The U.S. Food and Drug Administration (FDA) has granted the designation of breakthrough therapy to a combination treatment of IO Biotech’s lead anti-cancer vaccine candidates IO102 and IO103, plus an anti-PD-1 antibody-based immunotherapy, to treat patients with inoperable or metastatic melanoma.
This designation is given to accelerate the development, review, and possible approval of medications that aim to treat serious or life-threatening conditions and have the potential to provide significant advantages over current options.
“This is an important achievement for IO Biotech’s clinical program and we are committed to bring this forward to patients as soon as possible,” Mai-Britt Zocca, PhD, CEO and founder of IO Biotech, said in a press release.
IO102 and IO103 are based on the company’s proprietary T-win technology, a platform that helps identify compounds able to stop mechanisms used by cancer cells to evade immune attacks.
Both are immune modulatory vaccine candidates that activate and direct T-cells, which are immune cells able to fight cancer, against specific immunomodulatory proteins: indolamine 2,3 dioxygenase (IDO) in the case of IO102, or PD-L1 in the case of IO103.
IDO is an enzyme highly produced by immunosuppressive cells and cancer cells. It is exploited by the cancer cells as a mechanism to evade the body’s immune system. Similarly, PD-L1 is a signaling molecule cancer cells produce to avoid being targeted and eliminated by immune cells.
The effectiveness of these vaccine candidates is expected to be higher when combined with other immunotherapies designed to block the activity of PD-1, such as Opdivo (nivolumab). PD-1 is a protein receptor found on the surface of T-cells that interacts with PD-L1 and triggers a signaling cascade that makes it harder for T-cells to recognize and eliminate tumor cells.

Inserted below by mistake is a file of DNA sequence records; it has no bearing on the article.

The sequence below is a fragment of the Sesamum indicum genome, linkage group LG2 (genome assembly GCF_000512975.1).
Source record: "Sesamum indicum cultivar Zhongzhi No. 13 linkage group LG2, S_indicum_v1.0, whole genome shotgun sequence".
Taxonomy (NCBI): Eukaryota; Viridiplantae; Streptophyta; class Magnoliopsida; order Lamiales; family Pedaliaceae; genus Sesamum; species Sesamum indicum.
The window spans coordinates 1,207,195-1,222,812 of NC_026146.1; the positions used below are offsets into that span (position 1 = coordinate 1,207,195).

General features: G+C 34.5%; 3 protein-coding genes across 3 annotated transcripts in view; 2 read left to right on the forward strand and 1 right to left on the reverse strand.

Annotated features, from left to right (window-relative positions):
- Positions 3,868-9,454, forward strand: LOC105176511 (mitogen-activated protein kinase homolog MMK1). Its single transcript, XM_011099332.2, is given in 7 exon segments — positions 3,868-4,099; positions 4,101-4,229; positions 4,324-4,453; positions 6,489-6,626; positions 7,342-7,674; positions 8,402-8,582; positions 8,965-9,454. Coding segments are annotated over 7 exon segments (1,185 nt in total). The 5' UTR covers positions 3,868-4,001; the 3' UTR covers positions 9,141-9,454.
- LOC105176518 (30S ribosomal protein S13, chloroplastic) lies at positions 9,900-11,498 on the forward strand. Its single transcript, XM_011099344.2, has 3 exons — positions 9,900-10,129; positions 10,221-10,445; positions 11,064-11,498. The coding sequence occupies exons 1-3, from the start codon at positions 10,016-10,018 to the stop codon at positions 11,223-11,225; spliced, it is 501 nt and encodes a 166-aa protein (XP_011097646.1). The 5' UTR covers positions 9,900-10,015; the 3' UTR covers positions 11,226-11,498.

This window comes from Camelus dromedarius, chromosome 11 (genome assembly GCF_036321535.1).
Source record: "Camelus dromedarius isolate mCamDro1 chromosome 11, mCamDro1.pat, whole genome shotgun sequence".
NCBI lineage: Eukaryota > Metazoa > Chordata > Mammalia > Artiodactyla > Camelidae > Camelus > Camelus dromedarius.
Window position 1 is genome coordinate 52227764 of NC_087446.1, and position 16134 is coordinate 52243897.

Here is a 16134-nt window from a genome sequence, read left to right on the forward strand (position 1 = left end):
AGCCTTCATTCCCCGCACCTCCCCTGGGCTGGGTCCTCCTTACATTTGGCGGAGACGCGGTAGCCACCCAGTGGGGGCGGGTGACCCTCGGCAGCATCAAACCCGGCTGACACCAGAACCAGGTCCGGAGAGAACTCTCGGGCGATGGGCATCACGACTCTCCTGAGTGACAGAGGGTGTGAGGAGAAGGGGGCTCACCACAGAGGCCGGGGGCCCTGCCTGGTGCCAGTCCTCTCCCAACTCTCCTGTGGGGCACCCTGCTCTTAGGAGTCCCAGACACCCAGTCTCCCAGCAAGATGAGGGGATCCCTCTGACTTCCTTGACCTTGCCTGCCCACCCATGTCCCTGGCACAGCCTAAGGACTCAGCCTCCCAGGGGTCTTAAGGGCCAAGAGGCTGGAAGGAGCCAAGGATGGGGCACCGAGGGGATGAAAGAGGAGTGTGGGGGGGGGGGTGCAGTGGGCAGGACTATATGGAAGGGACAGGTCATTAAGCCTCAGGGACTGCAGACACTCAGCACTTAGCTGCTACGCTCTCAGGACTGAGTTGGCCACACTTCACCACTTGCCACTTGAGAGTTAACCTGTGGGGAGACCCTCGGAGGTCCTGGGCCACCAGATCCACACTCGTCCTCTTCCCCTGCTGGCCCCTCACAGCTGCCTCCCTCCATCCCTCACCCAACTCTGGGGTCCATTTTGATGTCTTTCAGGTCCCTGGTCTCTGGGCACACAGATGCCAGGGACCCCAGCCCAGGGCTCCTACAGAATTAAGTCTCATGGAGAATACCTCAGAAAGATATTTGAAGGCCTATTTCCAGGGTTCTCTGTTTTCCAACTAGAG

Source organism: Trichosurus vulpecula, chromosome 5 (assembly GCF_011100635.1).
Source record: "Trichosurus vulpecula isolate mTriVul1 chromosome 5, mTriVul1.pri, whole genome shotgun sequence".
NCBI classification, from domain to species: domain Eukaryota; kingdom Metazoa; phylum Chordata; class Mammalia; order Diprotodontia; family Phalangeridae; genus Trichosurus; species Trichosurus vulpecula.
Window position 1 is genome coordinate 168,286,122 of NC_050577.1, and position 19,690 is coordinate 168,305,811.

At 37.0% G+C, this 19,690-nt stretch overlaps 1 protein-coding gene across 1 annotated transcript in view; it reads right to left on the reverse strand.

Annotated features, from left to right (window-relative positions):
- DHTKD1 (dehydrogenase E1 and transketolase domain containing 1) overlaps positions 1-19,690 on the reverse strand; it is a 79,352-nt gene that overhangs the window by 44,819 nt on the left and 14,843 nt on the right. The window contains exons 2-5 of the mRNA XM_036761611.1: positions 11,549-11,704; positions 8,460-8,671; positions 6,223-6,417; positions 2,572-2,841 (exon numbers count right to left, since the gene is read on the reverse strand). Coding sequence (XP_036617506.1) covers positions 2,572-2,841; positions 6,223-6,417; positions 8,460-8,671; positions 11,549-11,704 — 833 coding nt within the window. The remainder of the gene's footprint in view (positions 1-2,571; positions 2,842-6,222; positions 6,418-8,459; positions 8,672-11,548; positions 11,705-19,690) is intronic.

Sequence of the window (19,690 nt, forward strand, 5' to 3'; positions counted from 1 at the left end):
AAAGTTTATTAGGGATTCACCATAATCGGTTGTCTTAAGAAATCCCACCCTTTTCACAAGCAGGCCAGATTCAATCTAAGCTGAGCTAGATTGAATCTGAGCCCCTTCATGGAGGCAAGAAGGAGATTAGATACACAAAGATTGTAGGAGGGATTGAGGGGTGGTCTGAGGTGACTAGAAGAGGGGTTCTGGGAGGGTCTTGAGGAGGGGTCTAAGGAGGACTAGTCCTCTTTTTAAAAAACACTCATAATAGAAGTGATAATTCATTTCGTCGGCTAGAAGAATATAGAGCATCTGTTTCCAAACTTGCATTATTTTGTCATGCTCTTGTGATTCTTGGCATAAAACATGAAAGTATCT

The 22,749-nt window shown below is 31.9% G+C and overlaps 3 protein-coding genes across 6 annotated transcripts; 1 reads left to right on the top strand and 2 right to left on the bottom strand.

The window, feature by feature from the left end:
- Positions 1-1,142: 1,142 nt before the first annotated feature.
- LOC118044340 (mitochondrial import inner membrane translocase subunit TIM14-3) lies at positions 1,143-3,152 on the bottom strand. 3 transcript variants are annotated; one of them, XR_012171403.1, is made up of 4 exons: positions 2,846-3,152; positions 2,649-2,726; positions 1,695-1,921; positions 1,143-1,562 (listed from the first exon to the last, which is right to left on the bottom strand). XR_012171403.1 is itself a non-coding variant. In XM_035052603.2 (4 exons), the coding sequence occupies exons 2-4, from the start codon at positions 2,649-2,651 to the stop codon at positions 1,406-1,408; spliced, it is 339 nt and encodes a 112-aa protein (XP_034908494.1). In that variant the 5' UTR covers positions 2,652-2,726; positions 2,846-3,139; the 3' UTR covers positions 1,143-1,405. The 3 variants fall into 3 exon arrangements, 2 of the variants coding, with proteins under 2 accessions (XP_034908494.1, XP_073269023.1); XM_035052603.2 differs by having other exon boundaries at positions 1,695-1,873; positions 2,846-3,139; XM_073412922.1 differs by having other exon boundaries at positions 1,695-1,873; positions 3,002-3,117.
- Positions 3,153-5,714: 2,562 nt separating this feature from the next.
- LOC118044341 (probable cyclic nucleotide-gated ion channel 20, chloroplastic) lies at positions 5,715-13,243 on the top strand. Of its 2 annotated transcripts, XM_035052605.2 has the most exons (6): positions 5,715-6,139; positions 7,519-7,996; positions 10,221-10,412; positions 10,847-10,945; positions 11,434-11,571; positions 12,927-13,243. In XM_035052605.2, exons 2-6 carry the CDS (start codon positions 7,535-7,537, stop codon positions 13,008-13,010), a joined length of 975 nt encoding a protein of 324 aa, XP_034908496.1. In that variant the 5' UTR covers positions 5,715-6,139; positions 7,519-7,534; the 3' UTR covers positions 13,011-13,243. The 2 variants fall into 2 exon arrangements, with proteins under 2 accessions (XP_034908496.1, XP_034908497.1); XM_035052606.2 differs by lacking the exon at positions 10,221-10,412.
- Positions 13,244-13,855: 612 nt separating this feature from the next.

The FDA’s decision to grant its breakthrough designation to the combination therapy was based on data from an ongoing Phase 1/2 trial, called MM1636 (NCT03047928). The study is investigating the safety and efficacy of a peptide vaccine containing both IO102 and IO103 in combination with Opdivo in patients with advanced melanoma.
Study participants will receive a total of 15 vaccinations. The first six administrations will be given in two-week intervals during the first three months of the study, and the remaining nine in four-week intervals for up to one year. At the same time, patients will receive Opdivo at a dose of 3 mg/kg every two weeks, until disease progression or unacceptable toxicity.
Data from MM1636, presented in a late-breaking abstract at the European Society for Medical Oncology Virtual Congress 2020, showed that the combination therapy was safe and led to promising treatment responses. Study findings included data from 30 patients followed for a median period of 15 months.
As of August, 29 participants were eligible for treatment response assessments, and 79% of them responded to treatment. The percentage of treatment responders was even higher (94%) in the subset of patients whose tumors contained PD-L1.
Nearly half (45%) of the patients achieved a complete response (complete cancer eradication), and around a third (34%) experienced a partial response (partial cancer elimination). Importantly, these values were much higher compared with those seen in a matched group of patients who were only treated with an anti-PD-1 immunotherapy as a standard of care.
Notably, patients remained alive and with no signs of disease worsening for a median of 25.6 months. Apart from local reactions, the toxicity profile of the combination therapy was identical to that of Opdivo as a stand-alone therapy.
Additional analyses also revealed the presence of T-cells primed against IDO and/or PD-L1 in the bloodstream of all treated patients. In some participants where tissue biopsies had been performed, these cells were also identified at the tumor site.
Top-line data from MM1636 is expected next year, and the study is scheduled to conclude by 2023.
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